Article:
Everyone has the right to live free from violence. Ending gender-based and sexualized violence is our collective responsibility in order to build a safer and more inclusive world. At the Anti-Violence Project, we like to talk about working toward creating a culture of consent as one way of replacing rape culture. This means bringing consent, respect, and care into every aspect of our daily lives and into all of our relationships.

One of AVP’s main activities is to prevent gender-based violence through outreach and education. We believe that knowledge is power, and that increasing awareness of the issues around gender-based violence is one of the most effective ways to create positive social change.

How can I get involved in preventing gender-based violence?

A great way to get started is to increase your own understanding about the impacts and root causes of gender-based violence by attending our Understanding Consent Culture Workshop or learning some practical skills at the Supporting a Survivor workshop

If you want to get involved in our outreach, support, and education initiatives on campus and beyond, consider volunteering with us. Check out our volunteer page to find out more about the super-informative and comprehensive volunteer training program that we run once a year. 

AVP also partners with the University of Victoria Students’ Society to run the campaign Let’s Get Consensual, which seeks to promote consent on UVic’s campus. Volunteering with Let’s Get Consensual is a great way to inspire others on campus to engage in prevention work. If you’re interested in getting involved with the campaign email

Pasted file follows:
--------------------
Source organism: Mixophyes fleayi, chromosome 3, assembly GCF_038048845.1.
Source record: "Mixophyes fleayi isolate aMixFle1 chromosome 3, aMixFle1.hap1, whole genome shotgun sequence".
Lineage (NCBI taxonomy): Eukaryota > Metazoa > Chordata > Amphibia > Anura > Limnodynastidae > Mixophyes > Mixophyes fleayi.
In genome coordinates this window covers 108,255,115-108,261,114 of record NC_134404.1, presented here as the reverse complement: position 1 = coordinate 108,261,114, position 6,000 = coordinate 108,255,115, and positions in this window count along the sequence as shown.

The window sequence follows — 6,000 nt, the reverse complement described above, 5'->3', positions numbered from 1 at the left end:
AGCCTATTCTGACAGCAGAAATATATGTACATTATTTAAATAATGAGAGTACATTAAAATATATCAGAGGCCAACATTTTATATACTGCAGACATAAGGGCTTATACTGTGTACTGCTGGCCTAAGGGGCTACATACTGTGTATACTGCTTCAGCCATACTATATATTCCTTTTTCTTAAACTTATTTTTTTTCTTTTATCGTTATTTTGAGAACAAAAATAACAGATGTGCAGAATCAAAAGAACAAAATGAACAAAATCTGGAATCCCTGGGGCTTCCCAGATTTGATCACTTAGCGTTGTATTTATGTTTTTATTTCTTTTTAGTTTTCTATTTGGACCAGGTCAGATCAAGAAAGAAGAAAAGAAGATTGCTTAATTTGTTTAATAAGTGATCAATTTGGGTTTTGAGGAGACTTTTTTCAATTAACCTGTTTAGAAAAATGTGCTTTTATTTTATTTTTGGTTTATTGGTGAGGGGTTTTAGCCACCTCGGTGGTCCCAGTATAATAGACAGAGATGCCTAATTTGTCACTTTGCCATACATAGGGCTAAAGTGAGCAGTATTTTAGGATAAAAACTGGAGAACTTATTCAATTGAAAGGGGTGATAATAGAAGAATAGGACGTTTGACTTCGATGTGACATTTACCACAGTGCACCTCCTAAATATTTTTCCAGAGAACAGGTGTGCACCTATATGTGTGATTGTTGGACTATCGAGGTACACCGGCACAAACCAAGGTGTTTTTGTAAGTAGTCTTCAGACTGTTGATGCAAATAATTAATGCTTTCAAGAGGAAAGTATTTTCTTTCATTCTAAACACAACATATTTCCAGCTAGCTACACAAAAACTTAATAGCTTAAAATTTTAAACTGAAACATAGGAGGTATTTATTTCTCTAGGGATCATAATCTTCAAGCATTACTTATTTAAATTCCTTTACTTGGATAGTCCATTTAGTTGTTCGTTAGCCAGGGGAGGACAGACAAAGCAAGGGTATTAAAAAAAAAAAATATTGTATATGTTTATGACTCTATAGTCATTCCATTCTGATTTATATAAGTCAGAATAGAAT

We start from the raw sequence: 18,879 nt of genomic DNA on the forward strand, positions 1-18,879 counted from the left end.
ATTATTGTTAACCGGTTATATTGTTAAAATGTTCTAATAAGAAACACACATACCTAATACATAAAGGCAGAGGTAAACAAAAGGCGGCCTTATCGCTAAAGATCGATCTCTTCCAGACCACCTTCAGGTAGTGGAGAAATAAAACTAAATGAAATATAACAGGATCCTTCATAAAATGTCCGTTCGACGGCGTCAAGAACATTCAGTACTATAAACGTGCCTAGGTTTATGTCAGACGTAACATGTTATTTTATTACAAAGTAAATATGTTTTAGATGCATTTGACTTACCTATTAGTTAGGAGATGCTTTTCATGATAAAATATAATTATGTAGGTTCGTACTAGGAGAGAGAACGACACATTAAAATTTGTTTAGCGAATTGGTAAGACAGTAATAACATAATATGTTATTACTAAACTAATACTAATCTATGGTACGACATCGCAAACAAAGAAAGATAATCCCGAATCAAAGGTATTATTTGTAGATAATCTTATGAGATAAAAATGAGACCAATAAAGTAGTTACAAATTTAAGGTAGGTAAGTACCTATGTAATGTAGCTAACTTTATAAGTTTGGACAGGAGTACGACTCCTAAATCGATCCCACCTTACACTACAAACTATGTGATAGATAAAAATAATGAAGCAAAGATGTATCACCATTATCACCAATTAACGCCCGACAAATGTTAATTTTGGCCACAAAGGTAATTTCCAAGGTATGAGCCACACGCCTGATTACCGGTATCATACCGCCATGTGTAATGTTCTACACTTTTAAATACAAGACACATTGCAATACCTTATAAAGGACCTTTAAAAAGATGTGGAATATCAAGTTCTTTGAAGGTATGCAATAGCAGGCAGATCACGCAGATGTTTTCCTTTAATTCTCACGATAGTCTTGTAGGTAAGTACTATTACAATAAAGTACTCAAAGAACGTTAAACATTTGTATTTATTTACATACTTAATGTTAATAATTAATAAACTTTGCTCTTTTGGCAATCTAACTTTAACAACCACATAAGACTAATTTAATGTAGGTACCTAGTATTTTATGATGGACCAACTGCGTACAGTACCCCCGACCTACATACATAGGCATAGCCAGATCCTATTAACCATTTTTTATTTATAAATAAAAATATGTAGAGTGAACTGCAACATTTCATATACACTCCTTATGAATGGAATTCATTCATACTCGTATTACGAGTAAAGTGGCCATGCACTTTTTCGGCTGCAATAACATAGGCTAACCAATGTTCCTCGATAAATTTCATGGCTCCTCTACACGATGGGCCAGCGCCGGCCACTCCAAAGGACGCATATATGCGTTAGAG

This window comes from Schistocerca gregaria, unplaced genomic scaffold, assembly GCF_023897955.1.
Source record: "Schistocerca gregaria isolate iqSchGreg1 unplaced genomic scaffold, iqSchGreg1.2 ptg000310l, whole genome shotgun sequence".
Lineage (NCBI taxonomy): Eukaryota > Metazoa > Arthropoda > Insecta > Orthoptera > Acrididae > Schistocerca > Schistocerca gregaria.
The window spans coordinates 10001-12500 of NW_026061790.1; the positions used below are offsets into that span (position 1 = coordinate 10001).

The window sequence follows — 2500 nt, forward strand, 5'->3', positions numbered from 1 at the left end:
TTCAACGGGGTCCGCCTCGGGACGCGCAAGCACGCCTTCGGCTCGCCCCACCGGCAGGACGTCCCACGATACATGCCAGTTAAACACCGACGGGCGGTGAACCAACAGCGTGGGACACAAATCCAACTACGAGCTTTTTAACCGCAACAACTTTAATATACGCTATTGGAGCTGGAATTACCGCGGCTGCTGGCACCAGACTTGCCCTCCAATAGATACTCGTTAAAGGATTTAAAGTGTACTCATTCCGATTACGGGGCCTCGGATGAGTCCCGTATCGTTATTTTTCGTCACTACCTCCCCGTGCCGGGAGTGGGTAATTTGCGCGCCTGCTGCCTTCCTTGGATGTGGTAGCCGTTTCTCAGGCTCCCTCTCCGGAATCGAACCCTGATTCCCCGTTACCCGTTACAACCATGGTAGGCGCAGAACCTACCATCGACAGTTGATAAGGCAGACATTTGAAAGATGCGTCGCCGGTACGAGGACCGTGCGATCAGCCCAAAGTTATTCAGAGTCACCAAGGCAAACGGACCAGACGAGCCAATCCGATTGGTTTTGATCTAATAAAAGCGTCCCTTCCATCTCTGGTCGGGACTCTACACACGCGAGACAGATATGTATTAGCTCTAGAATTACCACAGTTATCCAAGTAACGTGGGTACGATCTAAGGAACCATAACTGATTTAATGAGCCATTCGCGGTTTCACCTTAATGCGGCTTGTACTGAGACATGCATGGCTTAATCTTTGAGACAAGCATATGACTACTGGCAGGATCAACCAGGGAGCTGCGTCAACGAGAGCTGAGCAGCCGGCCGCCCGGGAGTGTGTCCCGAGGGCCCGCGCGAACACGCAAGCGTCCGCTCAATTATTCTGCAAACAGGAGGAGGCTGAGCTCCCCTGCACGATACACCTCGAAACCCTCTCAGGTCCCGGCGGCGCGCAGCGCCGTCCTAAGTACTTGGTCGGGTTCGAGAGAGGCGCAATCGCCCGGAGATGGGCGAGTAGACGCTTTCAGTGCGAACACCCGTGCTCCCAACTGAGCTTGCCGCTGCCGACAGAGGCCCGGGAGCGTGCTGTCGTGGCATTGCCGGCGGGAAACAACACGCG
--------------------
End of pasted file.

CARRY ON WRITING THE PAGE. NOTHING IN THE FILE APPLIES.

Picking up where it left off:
Some more prevention ideas

Inspired by the work by many others, including Project Respect, Jackson Katz, and the White Ribbon Campaign.

  • Practice consent in all of your relationships (e.g. with friends, family, coworkers, partners).
  • Learn about gender-based violence and all forms of violence – and make the connections between individual acts of violence and systems of oppression. Racism, sexism, colonialism, gender-based violence, homoantagonism, ableism, classism, transantagonism all are forms of violence and are interconnected.
  • Believe survivors. By supporting the survivors in your life, you can work to end violent victim-blaming myths and make it easier and safer for survivors to access healing.
  • Take responsibility for how much power you have, how much space you take up, and your actions and behaviours. Learn about the connection between privilege and violence. Ask yourself: “Do I contribute to, or oppose violence with my actions, words or silence?”
  • Listen to people who have different experiences of violence. Read anti-violence blogs, books and other resources, and attend workshops and events.
  • Take action against all forms of violence when you are able to oppose it (with care for your own safety). Speak up when you hear violent or oppressive language or comments.
  • Start a discussion group and engage with people in your life or in your community about myths, oppressive norms, and stereotypes about gender, class, race and more. Find a way to ensure that your own learning continues while also sharing the knowledge you have.
  • Learn about myths and bust them when someone is speaking them or when something is promoting them.
  • Contribute to shifting and changing the culture of violence. Take part in or support groups that actively oppose violence. Significant change is possible when we take collective responsibility for shifting the violent norms that exist in our society and communities.

Further reading

Here are some other pages and blog posts related to prevention work: